WHALLEY — Inside Surrey’s winter shelter on a Tuesday morning, about a dozen people hang about in the main room.
Some watch TV, others drink coffee and one man sits with a guitar. Outside there’s not much to see or hear.
It’s calm, quiet and most certainly a different feel than the Front Room drop-in centre and Gateway emergency shelter just blocks away.
At the emergency shelter an hour earlier, a man was smoking hard drugs outside the building. A woman sitting on the sidewalk nearby looked around nervously as she pulled a pipe out of a bag. A dozen or so others lined the road, many with shopping carts in tow.
It’s a difference that’s intentional.
Unlike emergency and extreme weather shelters, the winter shelter runs 24 hours a day, allowing its residents to stay inside and not be kicked out at 7 a.m. to wander the streets. And, in an effort to provide a sense of normalcy and routine, each person has a dedicated bed.
From addicts to those struggling with mental health issues, the Whalley shelter’s residents come from a wide variety of backgrounds.
Robert has been at the shelter for about three weeks. Clean cut, with designer glasses, he doesn’t fit the stereotypical mold of someone you might think to find in a shelter.
Though an admitted addict, he said he wasn’t homeless, but lost his home when it was sold.
“I had nowhere to go,” said Robert.“Then I remembered the Front Room and they got me in here.”
He said the Front room is “pretty bad. Here it’s totally different. It’s quieter, not so crazy. I wish it was all year round.”
Robert is headed to treatment in Vernon from the shelter and then hopes to find housing again.
Also mingling in the shelter’s lobby was Theresa Tate, who says she goes by “Mouse.”
“I’m a drifter, a nomad. I go from place to place. But I want to set down roots. I want stability,” she says firmly. “This is a starting point – a mole hill.”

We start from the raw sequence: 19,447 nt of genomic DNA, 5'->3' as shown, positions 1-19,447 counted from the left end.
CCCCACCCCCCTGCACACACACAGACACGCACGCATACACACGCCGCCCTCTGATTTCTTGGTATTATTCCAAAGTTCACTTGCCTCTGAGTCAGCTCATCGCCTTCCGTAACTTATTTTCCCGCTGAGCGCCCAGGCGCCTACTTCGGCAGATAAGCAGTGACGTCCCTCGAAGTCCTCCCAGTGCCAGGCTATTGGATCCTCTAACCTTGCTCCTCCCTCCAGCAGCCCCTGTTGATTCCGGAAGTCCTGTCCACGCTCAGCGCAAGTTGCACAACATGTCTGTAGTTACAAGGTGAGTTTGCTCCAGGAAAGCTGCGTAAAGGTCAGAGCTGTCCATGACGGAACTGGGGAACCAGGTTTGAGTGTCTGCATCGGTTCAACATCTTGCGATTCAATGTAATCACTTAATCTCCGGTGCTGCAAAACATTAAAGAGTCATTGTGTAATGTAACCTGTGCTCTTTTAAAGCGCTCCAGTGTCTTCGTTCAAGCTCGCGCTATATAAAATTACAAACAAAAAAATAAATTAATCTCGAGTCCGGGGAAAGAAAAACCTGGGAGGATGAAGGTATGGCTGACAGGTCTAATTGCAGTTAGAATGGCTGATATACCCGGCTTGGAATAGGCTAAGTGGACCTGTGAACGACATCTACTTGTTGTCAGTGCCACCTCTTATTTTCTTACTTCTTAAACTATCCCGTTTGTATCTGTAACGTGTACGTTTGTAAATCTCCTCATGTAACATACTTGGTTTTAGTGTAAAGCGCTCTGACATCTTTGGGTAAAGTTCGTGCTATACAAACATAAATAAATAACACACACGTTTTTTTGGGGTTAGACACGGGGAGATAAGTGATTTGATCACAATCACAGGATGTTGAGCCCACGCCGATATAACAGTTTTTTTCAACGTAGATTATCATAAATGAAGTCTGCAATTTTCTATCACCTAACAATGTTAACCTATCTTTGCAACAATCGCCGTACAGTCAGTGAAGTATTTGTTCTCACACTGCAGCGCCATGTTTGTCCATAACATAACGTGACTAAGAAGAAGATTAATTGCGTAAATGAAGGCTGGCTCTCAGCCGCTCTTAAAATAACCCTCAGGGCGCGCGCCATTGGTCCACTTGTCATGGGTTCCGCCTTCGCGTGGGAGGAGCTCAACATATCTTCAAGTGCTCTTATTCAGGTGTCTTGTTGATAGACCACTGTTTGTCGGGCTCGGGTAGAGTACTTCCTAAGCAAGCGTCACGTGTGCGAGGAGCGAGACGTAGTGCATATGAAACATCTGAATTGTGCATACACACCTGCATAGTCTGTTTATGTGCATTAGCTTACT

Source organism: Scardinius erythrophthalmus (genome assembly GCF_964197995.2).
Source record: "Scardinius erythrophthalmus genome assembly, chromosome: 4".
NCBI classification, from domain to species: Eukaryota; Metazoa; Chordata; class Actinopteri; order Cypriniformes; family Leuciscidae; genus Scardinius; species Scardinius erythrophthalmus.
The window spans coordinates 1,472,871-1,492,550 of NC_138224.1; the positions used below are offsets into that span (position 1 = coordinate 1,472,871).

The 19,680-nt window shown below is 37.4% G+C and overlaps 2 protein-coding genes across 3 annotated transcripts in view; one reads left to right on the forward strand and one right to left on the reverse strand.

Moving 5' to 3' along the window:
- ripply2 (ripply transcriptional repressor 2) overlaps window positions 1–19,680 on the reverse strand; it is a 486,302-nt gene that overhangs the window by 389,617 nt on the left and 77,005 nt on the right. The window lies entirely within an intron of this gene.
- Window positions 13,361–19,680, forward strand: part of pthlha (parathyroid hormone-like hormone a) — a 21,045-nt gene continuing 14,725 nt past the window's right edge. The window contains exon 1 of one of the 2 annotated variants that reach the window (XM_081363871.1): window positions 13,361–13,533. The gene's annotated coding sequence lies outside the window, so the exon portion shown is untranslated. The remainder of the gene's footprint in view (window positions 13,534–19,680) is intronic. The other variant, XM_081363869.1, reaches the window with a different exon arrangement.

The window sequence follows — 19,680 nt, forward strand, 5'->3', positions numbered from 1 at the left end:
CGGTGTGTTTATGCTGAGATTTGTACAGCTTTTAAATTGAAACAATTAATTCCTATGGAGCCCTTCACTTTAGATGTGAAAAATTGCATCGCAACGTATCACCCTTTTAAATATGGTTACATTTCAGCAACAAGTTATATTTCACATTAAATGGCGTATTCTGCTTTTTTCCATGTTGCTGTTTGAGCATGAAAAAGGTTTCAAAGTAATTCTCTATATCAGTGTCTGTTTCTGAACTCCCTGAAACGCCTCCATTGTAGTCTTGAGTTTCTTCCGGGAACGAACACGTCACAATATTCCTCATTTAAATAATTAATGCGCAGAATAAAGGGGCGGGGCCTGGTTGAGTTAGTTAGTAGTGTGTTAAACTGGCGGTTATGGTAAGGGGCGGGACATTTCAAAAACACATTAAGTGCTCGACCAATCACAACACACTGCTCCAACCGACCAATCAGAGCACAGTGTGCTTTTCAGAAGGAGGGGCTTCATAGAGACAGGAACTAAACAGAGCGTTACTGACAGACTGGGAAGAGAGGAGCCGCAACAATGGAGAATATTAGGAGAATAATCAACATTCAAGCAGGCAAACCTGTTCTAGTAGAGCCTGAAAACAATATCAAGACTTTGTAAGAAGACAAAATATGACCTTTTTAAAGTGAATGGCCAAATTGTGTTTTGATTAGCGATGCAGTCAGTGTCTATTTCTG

Tate says she’s dealt with mental health issues for about 15 years, and is in and out of hospital. She said she feels “dumped” by the system.
Being in the shelter has been a learning experience, she said.
“It helps me with my skills,” said Tate. “As the days went on, I started getting into a routine.”
Her present goal is to find housing.
“I need space. I’ve been locked in confined walls and I need peace and tranquility,” she said. “I’m almost there.”
Tate said thanks to the shelter, “I can honestly say I won’t end up where I began in life.”
Demand on the shelter has been high, said manager Linda Fox with Lookout Emergency Aid Society (pictured left), with the operation almost always full to capacity.
So far, 17 people have found housing and they’re just halfway through the season, with their doors scheduled to close at the end of May.
The 40-bed winter shelter, in an old Dell Beer & Wine store on Whalley Boulevard, is “as close to a home environment as you can get in a shelter,” said Fox.
“People can truly rest.”
Fox explained it can be hard to get to know people through the emergency shelter, which is also run by Lookout.
“So sometimes you’ll house somebody and then find out, no, it’s not working,” said Fox. “Here we really get to see what they’re like. So we know where they’re going to fit.”
One success story from the shelter is a man named Scott, said Fox, an amputee. After an injury in his leg didn’t heal, he began using drugs to treat pain, said Fox. Later, an infection spread and his leg was removed. He’s now in chronic pain.
Fox described him as the “nicest guy ever.”
“He’s had a really difficult time finding a place, and finding him housing was sort of a miracle.”
Stephanie Brett, left, is program co-ordinator at Surrey’s winter shelter.
She says Surrey’s facility is unique.
“People are allowed to sleep all day and heal,” said an enthusiastic Brett.
“It’s been going incredibly. People are happy. People are calm. I’ve never seen such a calm (shelter) environment like this in my life.”